The Annotated Prince - The Prince by Niccolò Machiavelli with notes by Gene Gessert

Terms with Special Meaning in the The Prince


By a republic Niccolò does not mean simply a representative form of government.  In the context of his time, the term had a special meaning. The received wisdom was that there were three basic forms of government: monarchy, aristocracy, and democracy, but in their pure formn, one of these three were thought to be stable.

“For a Monarchy readily becomes a Tyranny, an Aristocracy an Oligarchy, while a Democracy tends to degenerate into Anarchy” - Discourses, Book I, Chapter II

A republic was supposed to be a hybrid form of government that combined all three elements and provided an institution to represent the forces of the executive, the elite, and the people.  The people, as Niccolò would have understood it, includes not all adults, but citizens, free men who were qualified (usually because they owned property) to participate in government.


Niccolò uses the term that is usually translated as virtue in both its classical (Roman) sense (meaning valorous or effective as a man) and its newer (Christian) sense (meaning moral). In its classical sense, the term is related the Latin term for man, vir (as in virile, or manly. The wise men of classical times thought of procreation as process in which an active, male element, fashioned a child inside a passive, female element. The male element impressed a form on the passive matter of the female element in the way that a sculptor actively impresses a form on the passive material, e.g., clay.

Virtue in this sense is that active principle that makes the product an excellent example of its type or form. We know that the biological assumptions behind the classical sense of the term “virtue” are mistaken. Nevertheless, Niccolò did think that the classical sense of the term was important. In particular, he thought that the role of the prince was similar to the role of a sculptor. He thought that is was the job of the prince to impose a form (or organization) on the state and that the prince should be judged, in the way that we would judge a sculptor, by how effective he was in producing a good product. That is, a prince should be judged by the ends as well as the means.

When he uses the term virtue (la virtù) in its classical sense, our translator W. K. Marriott, will sometimes translate la virtù as ability. Machiavelli contrasts virtue in the sense of ability with fortune (la fortuna). For example, in Chapter 1, Machiavelli says:

Such [new] dominions thus acquired are either accustomed to live under a prince, or to live in freedom; and are acquired either by the arms of the prince himself, or of others, or else by fortune or by ability [la virtù].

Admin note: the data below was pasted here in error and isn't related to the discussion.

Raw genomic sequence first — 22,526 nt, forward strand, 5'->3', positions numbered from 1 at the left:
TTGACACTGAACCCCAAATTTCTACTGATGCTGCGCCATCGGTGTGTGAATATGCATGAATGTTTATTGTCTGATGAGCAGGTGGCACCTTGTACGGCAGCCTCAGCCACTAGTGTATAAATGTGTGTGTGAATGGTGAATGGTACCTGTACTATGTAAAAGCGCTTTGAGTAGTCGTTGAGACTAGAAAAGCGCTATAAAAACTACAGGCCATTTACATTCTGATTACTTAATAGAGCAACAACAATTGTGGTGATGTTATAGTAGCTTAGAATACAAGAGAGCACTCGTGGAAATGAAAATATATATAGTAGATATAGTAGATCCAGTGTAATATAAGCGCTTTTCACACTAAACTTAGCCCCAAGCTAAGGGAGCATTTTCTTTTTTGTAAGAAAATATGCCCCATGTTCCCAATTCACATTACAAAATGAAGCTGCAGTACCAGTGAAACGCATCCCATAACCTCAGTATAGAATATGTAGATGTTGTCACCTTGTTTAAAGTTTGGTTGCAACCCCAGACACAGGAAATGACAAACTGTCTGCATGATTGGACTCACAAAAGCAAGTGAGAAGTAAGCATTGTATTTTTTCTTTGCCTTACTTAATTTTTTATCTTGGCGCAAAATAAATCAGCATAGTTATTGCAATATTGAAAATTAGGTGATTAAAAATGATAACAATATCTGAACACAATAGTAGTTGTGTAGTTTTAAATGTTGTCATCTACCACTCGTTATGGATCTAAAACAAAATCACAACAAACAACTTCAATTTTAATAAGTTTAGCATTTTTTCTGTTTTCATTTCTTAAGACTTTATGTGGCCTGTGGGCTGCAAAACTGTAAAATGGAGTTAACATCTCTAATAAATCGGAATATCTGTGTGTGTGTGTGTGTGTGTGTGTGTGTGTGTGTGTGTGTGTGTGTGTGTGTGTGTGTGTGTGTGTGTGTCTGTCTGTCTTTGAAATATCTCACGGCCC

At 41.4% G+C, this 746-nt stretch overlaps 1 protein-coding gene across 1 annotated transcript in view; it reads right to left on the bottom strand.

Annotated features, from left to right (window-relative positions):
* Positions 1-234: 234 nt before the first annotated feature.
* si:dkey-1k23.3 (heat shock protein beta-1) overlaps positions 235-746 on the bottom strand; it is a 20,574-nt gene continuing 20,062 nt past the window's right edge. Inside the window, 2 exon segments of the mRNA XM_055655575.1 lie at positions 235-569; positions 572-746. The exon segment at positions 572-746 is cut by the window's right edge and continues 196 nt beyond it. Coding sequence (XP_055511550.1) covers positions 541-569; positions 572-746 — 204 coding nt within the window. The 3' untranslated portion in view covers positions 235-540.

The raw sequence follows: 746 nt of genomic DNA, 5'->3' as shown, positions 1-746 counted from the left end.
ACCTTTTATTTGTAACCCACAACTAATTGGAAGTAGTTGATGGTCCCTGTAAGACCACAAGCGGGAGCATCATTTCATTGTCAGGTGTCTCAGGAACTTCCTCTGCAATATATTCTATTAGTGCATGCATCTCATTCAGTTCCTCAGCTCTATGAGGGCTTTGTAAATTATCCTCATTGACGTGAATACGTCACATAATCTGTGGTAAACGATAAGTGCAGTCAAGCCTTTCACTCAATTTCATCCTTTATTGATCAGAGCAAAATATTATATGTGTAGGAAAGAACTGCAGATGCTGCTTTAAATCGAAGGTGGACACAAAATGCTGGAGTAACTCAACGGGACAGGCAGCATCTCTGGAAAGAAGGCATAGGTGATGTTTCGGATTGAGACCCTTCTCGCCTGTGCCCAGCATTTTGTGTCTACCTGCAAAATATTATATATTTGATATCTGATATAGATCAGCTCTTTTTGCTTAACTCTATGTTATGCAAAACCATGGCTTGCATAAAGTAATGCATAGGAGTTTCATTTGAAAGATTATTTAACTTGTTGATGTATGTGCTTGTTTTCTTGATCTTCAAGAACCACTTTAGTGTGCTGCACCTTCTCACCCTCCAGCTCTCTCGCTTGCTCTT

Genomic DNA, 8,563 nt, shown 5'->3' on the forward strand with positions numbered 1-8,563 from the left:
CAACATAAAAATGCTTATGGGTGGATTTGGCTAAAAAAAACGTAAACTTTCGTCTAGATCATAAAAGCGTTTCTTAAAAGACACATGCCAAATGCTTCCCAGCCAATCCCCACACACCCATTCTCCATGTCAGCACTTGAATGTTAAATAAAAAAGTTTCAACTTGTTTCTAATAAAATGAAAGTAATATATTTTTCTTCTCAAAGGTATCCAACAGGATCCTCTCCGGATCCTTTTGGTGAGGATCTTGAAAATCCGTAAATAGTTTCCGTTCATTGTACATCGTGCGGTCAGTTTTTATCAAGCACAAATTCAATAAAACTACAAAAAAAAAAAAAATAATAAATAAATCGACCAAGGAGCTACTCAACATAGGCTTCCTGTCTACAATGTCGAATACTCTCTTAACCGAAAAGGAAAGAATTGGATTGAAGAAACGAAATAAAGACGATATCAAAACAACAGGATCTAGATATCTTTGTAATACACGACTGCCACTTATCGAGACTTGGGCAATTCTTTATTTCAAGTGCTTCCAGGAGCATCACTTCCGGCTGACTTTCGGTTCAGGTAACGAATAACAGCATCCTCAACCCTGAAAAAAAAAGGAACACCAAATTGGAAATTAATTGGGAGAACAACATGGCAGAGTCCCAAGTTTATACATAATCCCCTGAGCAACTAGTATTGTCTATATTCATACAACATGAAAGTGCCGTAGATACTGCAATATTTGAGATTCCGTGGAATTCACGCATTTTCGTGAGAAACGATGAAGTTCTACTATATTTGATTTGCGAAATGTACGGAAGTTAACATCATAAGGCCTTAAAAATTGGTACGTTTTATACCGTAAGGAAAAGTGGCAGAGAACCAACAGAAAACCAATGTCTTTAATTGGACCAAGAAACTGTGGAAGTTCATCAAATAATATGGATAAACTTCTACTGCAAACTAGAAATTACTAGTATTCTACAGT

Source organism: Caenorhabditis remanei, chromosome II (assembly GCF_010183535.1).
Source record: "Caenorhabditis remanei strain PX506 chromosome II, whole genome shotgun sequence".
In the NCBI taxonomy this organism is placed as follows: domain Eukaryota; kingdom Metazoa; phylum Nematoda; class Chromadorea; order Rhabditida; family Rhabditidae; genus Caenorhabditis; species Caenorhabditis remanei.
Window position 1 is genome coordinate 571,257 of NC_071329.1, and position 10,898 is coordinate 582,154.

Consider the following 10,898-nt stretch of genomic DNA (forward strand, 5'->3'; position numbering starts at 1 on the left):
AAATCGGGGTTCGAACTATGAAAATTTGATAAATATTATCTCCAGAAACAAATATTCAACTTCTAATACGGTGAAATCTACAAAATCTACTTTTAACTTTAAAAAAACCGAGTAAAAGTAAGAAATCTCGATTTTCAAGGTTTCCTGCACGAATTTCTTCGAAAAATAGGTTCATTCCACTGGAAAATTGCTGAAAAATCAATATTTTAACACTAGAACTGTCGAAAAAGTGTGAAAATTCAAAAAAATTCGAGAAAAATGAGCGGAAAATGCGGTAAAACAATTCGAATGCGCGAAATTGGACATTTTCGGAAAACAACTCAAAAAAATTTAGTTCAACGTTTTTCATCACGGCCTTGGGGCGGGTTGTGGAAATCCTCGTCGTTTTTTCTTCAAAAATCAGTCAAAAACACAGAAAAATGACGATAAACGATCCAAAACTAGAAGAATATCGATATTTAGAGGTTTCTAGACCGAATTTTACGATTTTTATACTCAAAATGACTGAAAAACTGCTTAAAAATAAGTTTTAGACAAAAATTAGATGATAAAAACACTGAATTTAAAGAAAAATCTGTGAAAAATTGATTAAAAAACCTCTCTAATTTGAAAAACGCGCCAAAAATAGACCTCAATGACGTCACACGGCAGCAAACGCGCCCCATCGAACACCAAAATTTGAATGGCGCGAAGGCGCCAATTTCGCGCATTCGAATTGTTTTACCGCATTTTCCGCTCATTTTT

For matters of translation, I am relying on the Leo Paul S. de Alvarez.

With the rise of Christian theology, the term virtue took on its present moralistic meaning. That is, the ends are irrelevant so long is the means do not violate church-sanctioned rules. An act can be virtuous, in the rule-following sense, even if its issue is monstrous and makes everyone miserable. For example, according to the Catholic Church of our day, scientific research is virtuous (moral) if does not destroy any human embryos, regardless of the good that may follow from the research or the misery that may follow from our lack of medical cures that might have resulted from the research.

Niccolò puts some shock value into his writing by using the term “virtue” in both its classical and in its Christian, moralistic sense. This allows Niccolò to keep the contradictions between the classical sense of virtue (as effectiveness) and the modern sense (as following the rules) constantly in view. Following the rules may make you ineffective and to be effective, you may have to break the rules.


In Machiavelli’s Italy mercenary soldiers were of a very particular sort, known as condottieri.  These contractors (a condotta is a contract), were unusual in two respects.

First, unlike current military contractors, condottieri were not typically residents of their employer’s state or even residents of an allied state.  They could and did work both for a state and for its enemies. Second, whereas a modern military uses contractors to supplement its forces (and usually not in combat roles), Italian Renaissance states relied totally on condottieri for its entire army. 

Using condottieri was thought advantageous on either economic or political grounds.  In theory, these troops were more cost effective than a professional army because they had to be paid only during conflict.  However, in practice, these contractors often demanded retainers to prevent them from contracting themselves to an enemy.  Condottieri were also thought to be politically more prudent than a standing army in states that were so oppressive that they could not risk arming their own citizens.